Kuala Lumpur what to see: visit the capital of Malaysia
History, origin of the name and what to see in the capital of Malaysia, a multiethnic city full of interesting places where different cultures come together.
Visiting Kuala Lumpur
Kuala Lumpur, densely populated metropolis, was founded in 1857 by a group of Chinese miners in the swamps near an ore of tin in the jungle, at the confluence of the Klang and Gombak. For this reason it was chosen the name Kuala Lumpur which means muddy confluence.
The diversity of the cultures of the inhabitants, mostly Malays, Chinese and Indians, has given this city a multiethnic city, with a modern part of the Western type, including bold skyscrapers and large shopping centers, and an old part where you find the Chinese district , temples and mosques.
What to see in Kuala Lumpur
Are two twin towers 452 meters high, together with 171 meters high by a bridge, which allows you to switch from one tower to another. The towers, which were built by the oil company Petronas bearing their name, home offices, a theater, a library and a magnificent shopping center.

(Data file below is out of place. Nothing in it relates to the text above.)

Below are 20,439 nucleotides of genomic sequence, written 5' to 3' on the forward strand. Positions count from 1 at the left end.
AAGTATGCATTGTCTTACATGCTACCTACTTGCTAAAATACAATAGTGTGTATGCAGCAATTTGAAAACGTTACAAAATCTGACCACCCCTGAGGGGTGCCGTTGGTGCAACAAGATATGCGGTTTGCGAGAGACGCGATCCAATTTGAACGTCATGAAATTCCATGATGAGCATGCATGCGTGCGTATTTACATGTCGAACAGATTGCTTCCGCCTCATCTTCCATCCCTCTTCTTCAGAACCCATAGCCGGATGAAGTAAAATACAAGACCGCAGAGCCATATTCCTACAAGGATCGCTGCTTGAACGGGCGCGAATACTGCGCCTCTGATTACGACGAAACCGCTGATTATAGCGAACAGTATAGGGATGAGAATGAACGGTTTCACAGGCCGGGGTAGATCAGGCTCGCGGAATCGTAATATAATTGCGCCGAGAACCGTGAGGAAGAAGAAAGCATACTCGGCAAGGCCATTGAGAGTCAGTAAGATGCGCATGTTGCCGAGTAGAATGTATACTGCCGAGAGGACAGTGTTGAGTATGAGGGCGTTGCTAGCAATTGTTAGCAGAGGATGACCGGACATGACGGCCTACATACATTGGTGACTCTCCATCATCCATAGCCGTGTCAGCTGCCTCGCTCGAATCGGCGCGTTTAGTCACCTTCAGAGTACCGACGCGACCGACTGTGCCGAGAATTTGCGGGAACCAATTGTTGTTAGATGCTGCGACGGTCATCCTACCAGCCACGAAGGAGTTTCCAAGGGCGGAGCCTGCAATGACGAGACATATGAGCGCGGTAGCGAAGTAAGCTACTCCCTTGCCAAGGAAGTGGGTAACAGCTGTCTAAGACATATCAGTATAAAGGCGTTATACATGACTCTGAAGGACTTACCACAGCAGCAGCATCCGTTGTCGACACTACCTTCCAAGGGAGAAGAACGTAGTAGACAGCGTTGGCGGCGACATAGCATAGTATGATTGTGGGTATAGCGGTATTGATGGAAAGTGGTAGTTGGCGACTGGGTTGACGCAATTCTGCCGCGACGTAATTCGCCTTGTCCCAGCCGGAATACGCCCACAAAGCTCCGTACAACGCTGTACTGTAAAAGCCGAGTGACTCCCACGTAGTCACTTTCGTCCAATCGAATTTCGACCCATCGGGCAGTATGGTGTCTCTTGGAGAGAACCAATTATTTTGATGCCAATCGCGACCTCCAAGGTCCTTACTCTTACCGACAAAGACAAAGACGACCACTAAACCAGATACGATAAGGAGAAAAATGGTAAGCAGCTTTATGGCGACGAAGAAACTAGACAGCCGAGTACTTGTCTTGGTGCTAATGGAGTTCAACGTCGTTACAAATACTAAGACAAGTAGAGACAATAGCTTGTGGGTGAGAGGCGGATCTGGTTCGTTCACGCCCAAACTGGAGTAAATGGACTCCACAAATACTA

For telecommunications, is a 421 meters high tower, landmark of Kuala Lumpur with the Petronas towers. Inside, 282 meters from the ground, there is dining revolving restaurant, which offers a spectacular 360 degree view of the entire city.
This square is a place full of meaning for Malaysia, as there was proclaimed independence from the British government August 31, 1957. Here parades take place annual national, is the setting for the historic Sultan Abdul Samad, named the reigning sultan when its construction was begun,
Today it is Ministry of Information House, Communications and Culture of Malaysia.
National Mosque in Kuala Lumpur is a very large building, built in 1965 on the site occupied by a church. The roof of the complex is inspired by the idea of an open umbrella and all construction draws symbols of the Islamic religion. The building is surrounded by a lush vegetation that is reflected in the beautiful fountains.
In the center of town is the old railway station, in the Moorish style, inaugurated in 1911 to receive trains from Butterworth, in the north, and from Singapore in the south. The station was restored in 1980, has been replaced as the main transport hub of the city, the modern central station.
It is the largest public garden in Kuala Lumpur, located near the National Museum of Malaysia. Opened during the British colonial administration, consists of a complex of gardens that covers a very large area, full of attractions, like the garden of birds, orchids, hibiscus, butterflies and deer.